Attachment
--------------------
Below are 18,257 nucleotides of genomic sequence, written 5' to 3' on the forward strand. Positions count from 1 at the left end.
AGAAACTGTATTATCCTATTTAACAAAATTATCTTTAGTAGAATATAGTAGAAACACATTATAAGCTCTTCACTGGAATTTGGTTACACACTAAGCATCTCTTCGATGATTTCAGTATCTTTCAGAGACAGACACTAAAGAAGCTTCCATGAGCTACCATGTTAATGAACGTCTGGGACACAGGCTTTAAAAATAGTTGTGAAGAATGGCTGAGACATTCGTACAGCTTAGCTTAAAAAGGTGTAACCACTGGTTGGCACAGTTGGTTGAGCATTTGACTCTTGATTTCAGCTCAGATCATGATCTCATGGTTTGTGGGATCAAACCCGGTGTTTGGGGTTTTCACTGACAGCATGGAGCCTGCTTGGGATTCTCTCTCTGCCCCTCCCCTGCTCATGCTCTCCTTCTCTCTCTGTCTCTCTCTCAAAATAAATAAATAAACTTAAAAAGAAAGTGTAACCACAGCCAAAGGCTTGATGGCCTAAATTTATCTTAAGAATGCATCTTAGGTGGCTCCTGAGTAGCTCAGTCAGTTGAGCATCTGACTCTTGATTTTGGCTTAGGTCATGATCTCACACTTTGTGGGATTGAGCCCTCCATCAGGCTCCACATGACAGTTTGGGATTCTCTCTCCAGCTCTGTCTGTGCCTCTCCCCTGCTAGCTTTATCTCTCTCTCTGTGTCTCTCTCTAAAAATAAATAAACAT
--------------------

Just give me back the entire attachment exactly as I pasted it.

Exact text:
Below are 18,257 nucleotides of genomic sequence, written 5' to 3' on the forward strand. Positions count from 1 at the left end.
AGAAACTGTATTATCCTATTTAACAAAATTATCTTTAGTAGAATATAGTAGAAACACATTATAAGCTCTTCACTGGAATTTGGTTACACACTAAGCATCTCTTCGATGATTTCAGTATCTTTCAGAGACAGACACTAAAGAAGCTTCCATGAGCTACCATGTTAATGAACGTCTGGGACACAGGCTTTAAAAATAGTTGTGAAGAATGGCTGAGACATTCGTACAGCTTAGCTTAAAAAGGTGTAACCACTGGTTGGCACAGTTGGTTGAGCATTTGACTCTTGATTTCAGCTCAGATCATGATCTCATGGTTTGTGGGATCAAACCCGGTGTTTGGGGTTTTCACTGACAGCATGGAGCCTGCTTGGGATTCTCTCTCTGCCCCTCCCCTGCTCATGCTCTCCTTCTCTCTCTGTCTCTCTCTCAAAATAAATAAATAAACTTAAAAAGAAAGTGTAACCACAGCCAAAGGCTTGATGGCCTAAATTTATCTTAAGAATGCATCTTAGGTGGCTCCTGAGTAGCTCAGTCAGTTGAGCATCTGACTCTTGATTTTGGCTTAGGTCATGATCTCACACTTTGTGGGATTGAGCCCTCCATCAGGCTCCACATGACAGTTTGGGATTCTCTCTCCAGCTCTGTCTGTGCCTCTCCCCTGCTAGCTTTATCTCTCTCTCTGTGTCTCTCTCTAAAAATAAATAAACAT